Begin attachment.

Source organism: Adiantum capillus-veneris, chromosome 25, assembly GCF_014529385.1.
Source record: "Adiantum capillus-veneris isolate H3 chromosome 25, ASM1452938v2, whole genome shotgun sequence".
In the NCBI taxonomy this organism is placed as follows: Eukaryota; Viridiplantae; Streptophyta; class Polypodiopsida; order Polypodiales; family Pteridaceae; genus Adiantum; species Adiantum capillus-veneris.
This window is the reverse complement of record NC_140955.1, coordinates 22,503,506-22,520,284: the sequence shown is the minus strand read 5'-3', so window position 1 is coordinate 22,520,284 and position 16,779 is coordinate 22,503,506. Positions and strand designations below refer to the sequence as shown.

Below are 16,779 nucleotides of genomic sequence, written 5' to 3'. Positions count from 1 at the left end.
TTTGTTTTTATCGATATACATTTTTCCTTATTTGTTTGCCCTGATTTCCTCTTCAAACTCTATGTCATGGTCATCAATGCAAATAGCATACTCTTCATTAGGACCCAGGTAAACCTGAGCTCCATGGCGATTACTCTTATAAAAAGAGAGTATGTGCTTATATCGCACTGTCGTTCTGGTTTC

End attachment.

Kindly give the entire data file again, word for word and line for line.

Source organism: Adiantum capillus-veneris, chromosome 25, assembly GCF_014529385.1.
Source record: "Adiantum capillus-veneris isolate H3 chromosome 25, ASM1452938v2, whole genome shotgun sequence".
In the NCBI taxonomy this organism is placed as follows: Eukaryota; Viridiplantae; Streptophyta; class Polypodiopsida; order Polypodiales; family Pteridaceae; genus Adiantum; species Adiantum capillus-veneris.
This window is the reverse complement of record NC_140955.1, coordinates 22,503,506-22,520,284: the sequence shown is the minus strand read 5'-3', so window position 1 is coordinate 22,520,284 and position 16,779 is coordinate 22,503,506. Positions and strand designations below refer to the sequence as shown.

Below are 16,779 nucleotides of genomic sequence, written 5' to 3'. Positions count from 1 at the left end.
TTTGTTTTTATCGATATACATTTTTCCTTATTTGTTTGCCCTGATTTCCTCTTCAAACTCTATGTCATGGTCATCAATGCAAATAGCATACTCTTCATTAGGACCCAGGTAAACCTGAGCTCCATGGCGATTACTCTTATAAAAAGAGAGTATGTGCTTATATCGCACTGTCGTTCTGGTTTC